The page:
Classical Editor: Rob Barnett                               Music Webmaster Len Mullenger:

Symphony No. 2 (1947) [48.30]
Crossroads (ballet in one act) (1967) [16.53]
Bournemouth SO/Alvaro Cassuto
rec Bournemouth 1-2 August 2000
MARCO POLO 8.225216 [65.23]

Braga Santos, the Portuguese composer, wrote his first four symphonies between the ages of 22 and 27. The Fourth is one of those works (Louis Glass's Fifth Symphony is another) of such irresistible new-minted and immarescible freshness that its omission from concert and radio lists beggars belief. A copy of the Fourth can be ordered from Portugal by e-mail (just drop a line to

Marco Polo have already recorded Symphony No 3 (1949) and Symphony No 6 (1972) on 8.225087 and Symphony No 1 (1946) and Symphony No 5 Virtus Lusitaniae (1965-66) on 8.223879. These recordings and those from the Portugalsom company present a fairly full picture of this composer. The omission (until now) has been the seecond symphony. Cassuto remains the conductor as on the previous discs but here he abandons his Portuguese SO and joins creative forces with the Bournemouth SO. The Second Symphony turns out to be out of the same style as the First and Fourth Symphonies. The first movement bounds with Brucknerian energy, tense, exciting, tuneful. The Adagio singingly yearns with the very best touched with the wand of Vaughan Williams succeeded by a Moeran-like pastorale touched with elements of Vaughan Williams Fifth Symphony. The life-giving influence of the folk music of the Alentejo glows through the pages of this work cross-bred with Bruckner, Kurt Weill (his brand of jerky symphonism), Debussy and Kodaly. The Bournemouth orchestra give an accomplished account as they also do of the ballet music. Crossroads was a Gulbenkian commission first performed in Lisbon in 1967 after his studies with Scherchen and Mortari signalled the insurgence of avant-garde voices (1960 onwards). However the music emerges unscathed by rebarbative 'modernity' yet far from anodyne. The five movements breathe in accents from Ravel's Rhapsodie Espagnole, Stravinsky's Rite, Canteloube's Auvergne songs, the Alentejo suites of de Freitas Branco. The usual good notes from the conductor.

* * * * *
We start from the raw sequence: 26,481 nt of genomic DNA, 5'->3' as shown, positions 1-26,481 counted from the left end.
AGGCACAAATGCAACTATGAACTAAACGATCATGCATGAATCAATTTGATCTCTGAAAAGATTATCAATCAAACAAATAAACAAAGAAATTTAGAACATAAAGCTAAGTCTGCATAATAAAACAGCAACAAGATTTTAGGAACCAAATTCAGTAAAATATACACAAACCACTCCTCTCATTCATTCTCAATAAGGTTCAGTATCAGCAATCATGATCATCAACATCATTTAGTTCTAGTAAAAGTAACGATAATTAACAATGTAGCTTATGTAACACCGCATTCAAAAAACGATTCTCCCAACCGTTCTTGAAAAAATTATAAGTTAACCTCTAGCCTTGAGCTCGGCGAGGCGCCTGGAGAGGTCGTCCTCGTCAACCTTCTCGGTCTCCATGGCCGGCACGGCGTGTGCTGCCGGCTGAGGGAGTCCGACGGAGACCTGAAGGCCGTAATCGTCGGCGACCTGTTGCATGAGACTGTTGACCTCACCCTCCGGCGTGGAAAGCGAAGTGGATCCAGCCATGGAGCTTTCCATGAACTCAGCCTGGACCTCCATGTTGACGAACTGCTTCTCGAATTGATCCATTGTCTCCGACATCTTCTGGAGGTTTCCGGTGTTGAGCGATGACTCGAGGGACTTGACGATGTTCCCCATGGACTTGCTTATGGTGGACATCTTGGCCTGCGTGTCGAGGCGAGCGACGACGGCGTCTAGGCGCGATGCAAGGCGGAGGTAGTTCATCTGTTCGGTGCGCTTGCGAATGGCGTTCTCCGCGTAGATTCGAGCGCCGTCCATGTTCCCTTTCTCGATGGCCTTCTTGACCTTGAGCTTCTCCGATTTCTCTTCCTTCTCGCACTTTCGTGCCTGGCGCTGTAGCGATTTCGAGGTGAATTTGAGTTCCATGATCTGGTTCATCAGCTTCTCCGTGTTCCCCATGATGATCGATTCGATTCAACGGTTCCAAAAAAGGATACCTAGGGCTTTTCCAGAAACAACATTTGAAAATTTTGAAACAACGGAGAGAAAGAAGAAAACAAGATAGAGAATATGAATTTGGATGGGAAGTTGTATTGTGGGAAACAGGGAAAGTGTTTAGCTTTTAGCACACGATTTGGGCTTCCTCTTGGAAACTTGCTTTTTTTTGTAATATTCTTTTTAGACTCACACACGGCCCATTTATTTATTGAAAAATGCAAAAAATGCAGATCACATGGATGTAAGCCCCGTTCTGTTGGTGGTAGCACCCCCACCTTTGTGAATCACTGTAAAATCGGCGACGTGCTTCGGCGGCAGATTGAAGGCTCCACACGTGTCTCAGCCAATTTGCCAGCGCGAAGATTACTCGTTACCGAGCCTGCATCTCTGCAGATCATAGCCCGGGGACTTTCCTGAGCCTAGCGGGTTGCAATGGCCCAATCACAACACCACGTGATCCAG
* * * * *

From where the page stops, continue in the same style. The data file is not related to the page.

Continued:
Roll on the Marco Polo version of the Fourth Symphony. Until then enjoy this disc which (after the Fourth Symphony) is the one to start with if you decide you would like to try Braga Santos.

Rob Barnett

See multiple review of other Braga Santos recordings

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